And while some conductors like to separate the 70-minute work into discrete sections (the movements include a funeral march, a storm, a lighter scherzo, a slow adagio and a final, joking allegro), Felder prefers to keep the narrative arc by “moving things along.”
The work is also a large one instrumentally, including three of each woodwind (four flutes), six horns, an extensive percussion section and a harp added to the strings.
Ever wondered how to engrave brass, make a cyanotype print or spin freshly-sheared wool? You’ll get your chance at Fort Nisqually over the next five months, as the living history museum at Tacoma’s Point Defiance Park brings back its Crafts of the Past program for the third year.
Every weekend from May 3 through September 28 a different artist will be in residence demonstrating a craft or art from the 1800s, the period when the Hudson’s Bay Company had an outpost at the now-restored historical site. Crafts include Native American basketry, metal engraving, millinery, botanical illustration, broom making, and blacksmithing. Visitors can also try many of the crafts for themselves, beginning with this weekend, when metal engraver Steve Baima shows how gun makers embellished their weapons with intricate metal engravings.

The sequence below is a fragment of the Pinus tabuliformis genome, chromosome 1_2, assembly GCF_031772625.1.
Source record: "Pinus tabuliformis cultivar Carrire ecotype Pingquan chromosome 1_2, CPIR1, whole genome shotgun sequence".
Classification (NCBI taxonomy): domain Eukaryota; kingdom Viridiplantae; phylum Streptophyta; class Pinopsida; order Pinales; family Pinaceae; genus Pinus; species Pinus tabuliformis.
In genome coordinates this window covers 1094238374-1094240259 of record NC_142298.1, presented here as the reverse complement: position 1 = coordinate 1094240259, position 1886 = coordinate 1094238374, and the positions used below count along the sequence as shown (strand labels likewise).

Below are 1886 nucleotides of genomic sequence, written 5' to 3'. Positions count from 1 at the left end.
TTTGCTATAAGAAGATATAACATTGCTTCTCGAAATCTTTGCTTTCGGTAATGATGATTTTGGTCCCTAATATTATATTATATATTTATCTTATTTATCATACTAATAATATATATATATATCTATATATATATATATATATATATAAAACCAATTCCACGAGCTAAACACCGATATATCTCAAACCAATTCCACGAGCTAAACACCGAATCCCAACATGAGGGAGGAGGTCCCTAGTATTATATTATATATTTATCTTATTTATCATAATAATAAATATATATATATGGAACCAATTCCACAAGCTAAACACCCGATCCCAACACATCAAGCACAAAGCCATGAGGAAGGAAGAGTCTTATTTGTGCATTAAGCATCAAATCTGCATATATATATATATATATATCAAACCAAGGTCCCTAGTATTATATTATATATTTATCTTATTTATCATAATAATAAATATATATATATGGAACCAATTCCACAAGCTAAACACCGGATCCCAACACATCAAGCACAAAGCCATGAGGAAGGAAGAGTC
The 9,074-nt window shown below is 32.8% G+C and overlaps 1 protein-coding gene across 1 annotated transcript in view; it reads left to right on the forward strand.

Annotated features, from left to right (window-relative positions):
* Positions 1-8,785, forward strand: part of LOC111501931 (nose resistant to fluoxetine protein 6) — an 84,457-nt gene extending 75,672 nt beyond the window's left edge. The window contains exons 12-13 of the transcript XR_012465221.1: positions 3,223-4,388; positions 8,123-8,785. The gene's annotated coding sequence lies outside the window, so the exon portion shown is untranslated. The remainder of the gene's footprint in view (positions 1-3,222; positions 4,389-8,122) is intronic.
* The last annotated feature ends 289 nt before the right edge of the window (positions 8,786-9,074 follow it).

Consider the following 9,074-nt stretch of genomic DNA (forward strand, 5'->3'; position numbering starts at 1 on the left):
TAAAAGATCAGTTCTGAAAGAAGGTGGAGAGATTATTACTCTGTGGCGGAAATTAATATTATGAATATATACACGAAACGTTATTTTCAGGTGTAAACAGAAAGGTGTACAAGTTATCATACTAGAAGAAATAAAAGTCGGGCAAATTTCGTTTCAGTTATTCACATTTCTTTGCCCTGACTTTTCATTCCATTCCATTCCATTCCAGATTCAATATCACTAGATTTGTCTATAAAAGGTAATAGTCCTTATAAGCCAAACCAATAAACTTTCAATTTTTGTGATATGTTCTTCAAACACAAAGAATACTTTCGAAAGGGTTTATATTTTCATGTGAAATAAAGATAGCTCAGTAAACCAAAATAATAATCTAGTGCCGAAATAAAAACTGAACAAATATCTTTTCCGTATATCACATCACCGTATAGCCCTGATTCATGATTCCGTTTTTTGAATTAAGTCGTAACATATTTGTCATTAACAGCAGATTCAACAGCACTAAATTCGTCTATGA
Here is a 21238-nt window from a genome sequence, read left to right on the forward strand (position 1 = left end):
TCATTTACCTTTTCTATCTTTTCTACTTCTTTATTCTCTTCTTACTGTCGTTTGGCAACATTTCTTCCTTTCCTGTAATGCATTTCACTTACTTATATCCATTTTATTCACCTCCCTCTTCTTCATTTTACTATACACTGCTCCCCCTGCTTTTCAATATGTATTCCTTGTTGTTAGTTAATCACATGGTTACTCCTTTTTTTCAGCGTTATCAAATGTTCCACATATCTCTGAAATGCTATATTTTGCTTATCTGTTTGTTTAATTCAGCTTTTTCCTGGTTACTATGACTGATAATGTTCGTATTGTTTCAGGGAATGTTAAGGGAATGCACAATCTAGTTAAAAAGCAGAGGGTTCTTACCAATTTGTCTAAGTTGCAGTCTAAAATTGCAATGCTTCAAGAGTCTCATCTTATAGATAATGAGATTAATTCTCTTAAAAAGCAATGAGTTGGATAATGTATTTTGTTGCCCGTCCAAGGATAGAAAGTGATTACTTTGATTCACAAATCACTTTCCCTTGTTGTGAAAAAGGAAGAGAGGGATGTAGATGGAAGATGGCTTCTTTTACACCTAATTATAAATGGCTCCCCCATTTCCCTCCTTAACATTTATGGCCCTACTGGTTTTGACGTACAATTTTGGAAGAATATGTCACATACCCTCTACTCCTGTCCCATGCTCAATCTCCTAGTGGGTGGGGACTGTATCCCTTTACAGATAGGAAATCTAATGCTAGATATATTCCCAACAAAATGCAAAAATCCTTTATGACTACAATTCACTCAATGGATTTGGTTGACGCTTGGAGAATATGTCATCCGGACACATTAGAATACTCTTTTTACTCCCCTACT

“Many of the things people needed for daily life in the 1800s — from what they wore to the tools they used — were produced by crafts people whose work was both functional and beautiful,” said Fort Nisqually’s site manager Mike McGuire in a press release. “This is a chance to see artists in action and learn directly from them.”
May 10 and 11 sees Heather Kibbey and Mickey Pederson spinning and weaving wool, while a flock of visiting sheep gets shorn (Saturday only). On May 18, Cowlitz tribal member Judy Bridges demonstrates basketry techniques like plaiting, twining and coiling; on May 24-25 photographer Victoria Anderson explains how to make a cyanotype print using sunlight on photo-sensitive paper; while on May 31-June 1 Alan Archambault demonstrates the art of historical illustration and calligraphy.
Fort Nisqually Living History Museum is a restoration of the Hudson’s Bay Company outpost on Puget Sound, with nine buildings showing how life was lived in Washington Territory during the 1850s. It’s open 11 a.m.-5 p.m. Wednesday-Sunday through May 26 then daily through summer. Admission: $5 adult/$4 youth through May 23; then $7 adult/$6 senior, military/$5 student/$4 youth/free for under-5.